The Crisis Shelter of Lawrence County is committed to the mission of providing leadership initiatives that contribute to ending physical, sexual and emotional violence.
Since 1981 the Crisis Shelter of Lawrence County has been the community’s response to violence and abuse, serving victims of domestic violence, sexual assault and other serious crimes and older victims of any crime, while also working to prevent violence and abuse through prevention education, intervention training and public awareness. As a member of the Pennsylvania Coalition Against Domestic Violence, the local shelter is active in the oldest and most respected coalition in the country. Statewide, the Shelter’s services are recognized for innovative program excellence.
As the only domestic violence emergency shelter and sexual assault agency in Lawrence County, the agency’s comprehensive programming serves to address many client needs under one roof. Crisis Shelter programs, along with those of the many community partners we collaborate with, offer practical solutions and helpful opportunities to the families we serve. Our services are free to all victims in Lawrence County and surrounding communities regardless of gender, race, age, sexual orientation, income level or disability.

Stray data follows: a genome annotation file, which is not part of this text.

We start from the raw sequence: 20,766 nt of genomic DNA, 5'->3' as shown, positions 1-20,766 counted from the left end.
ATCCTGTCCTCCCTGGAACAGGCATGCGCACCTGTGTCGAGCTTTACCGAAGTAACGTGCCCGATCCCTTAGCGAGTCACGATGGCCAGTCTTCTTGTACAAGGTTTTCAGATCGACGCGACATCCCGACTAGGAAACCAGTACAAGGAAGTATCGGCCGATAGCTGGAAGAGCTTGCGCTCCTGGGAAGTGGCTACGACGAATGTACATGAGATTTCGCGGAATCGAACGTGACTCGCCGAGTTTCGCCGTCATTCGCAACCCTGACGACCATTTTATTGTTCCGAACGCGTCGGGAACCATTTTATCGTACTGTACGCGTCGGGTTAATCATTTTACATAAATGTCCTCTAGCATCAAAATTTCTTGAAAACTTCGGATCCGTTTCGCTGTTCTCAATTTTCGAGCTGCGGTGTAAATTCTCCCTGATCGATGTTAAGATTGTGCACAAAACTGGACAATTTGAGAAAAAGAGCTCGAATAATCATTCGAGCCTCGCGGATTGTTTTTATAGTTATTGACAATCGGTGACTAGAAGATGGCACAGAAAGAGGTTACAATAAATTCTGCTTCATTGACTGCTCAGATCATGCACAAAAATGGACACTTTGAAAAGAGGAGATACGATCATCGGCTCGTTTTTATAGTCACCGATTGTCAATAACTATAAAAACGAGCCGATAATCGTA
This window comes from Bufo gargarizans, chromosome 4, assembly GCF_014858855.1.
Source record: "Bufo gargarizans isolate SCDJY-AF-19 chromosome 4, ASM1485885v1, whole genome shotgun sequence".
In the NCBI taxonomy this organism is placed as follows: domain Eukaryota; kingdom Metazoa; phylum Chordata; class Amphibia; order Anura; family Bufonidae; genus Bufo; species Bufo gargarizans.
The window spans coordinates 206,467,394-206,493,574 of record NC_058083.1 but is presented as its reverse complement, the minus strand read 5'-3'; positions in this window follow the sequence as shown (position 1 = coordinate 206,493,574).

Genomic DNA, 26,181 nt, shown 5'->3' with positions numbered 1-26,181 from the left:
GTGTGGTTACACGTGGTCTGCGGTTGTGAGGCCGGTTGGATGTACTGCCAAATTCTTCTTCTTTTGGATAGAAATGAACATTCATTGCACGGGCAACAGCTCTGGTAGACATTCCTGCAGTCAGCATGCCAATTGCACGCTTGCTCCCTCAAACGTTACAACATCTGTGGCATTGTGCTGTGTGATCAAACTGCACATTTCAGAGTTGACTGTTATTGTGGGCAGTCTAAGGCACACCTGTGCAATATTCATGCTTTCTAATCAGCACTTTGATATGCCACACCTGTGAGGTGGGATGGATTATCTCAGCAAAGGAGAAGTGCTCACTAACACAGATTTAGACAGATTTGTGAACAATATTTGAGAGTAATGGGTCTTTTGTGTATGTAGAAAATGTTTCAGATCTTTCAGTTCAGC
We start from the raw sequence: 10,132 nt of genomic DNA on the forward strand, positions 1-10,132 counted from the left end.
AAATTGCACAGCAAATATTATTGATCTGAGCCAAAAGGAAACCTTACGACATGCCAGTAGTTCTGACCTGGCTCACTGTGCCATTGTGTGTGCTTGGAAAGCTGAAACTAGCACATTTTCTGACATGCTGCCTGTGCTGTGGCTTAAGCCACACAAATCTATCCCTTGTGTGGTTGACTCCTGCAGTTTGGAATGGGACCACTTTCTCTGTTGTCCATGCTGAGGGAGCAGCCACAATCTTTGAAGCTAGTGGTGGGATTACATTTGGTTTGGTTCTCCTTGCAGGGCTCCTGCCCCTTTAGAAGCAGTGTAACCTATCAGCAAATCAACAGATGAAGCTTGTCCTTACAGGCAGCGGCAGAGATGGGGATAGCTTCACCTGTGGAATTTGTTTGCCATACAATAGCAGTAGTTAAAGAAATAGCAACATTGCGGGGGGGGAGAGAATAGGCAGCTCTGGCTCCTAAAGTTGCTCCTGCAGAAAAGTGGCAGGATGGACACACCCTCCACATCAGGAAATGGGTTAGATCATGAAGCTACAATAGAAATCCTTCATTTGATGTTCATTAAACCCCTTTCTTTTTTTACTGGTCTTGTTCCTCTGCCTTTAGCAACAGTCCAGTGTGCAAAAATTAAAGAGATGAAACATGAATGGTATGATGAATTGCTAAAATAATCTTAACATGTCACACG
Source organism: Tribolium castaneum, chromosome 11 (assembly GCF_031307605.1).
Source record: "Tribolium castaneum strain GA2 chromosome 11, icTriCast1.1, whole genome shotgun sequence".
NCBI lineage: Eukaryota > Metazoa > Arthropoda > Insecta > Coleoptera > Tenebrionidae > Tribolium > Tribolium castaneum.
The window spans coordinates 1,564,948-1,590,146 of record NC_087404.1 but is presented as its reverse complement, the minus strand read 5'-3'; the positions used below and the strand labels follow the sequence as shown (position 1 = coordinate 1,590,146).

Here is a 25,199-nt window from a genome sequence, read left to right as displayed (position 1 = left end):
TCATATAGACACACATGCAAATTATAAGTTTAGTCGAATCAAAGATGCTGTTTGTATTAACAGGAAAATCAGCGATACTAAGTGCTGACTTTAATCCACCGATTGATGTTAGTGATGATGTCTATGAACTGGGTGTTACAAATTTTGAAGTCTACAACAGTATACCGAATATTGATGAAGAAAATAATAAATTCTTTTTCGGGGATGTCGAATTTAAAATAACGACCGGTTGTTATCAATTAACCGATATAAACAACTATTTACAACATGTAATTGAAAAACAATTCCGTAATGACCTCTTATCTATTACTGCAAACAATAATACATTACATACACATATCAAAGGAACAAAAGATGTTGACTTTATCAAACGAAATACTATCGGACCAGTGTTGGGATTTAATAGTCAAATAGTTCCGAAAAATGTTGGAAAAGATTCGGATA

Through its history, the Shelter, as well as its programs, have continued to grow to meet emerging community needs. As the facility serves the county as a recognized community asset, Shelter programs have become more familiar to the Lawrence County population. Formerly at an undisclosed location, the current facility is clearly identified in the community helping victims to more readily find support.
Annually, the agency serves nearly 1500 victims/survivors in a county with a population of just over 91,000. Staff reaches about 12,500 students with age appropriate prevention education each year ranging from pre-school to college ages and nearly 3000 community members with awareness/intervention training. One of the most powerful solutions to ending the generational cycle of violence has proven to be the agency’s transitional housing program, where families have adequate time to learn the skills of independence. The transitional housing program recently was rated first in its region for HUD projects.
“Breaking The Cycle of Violence”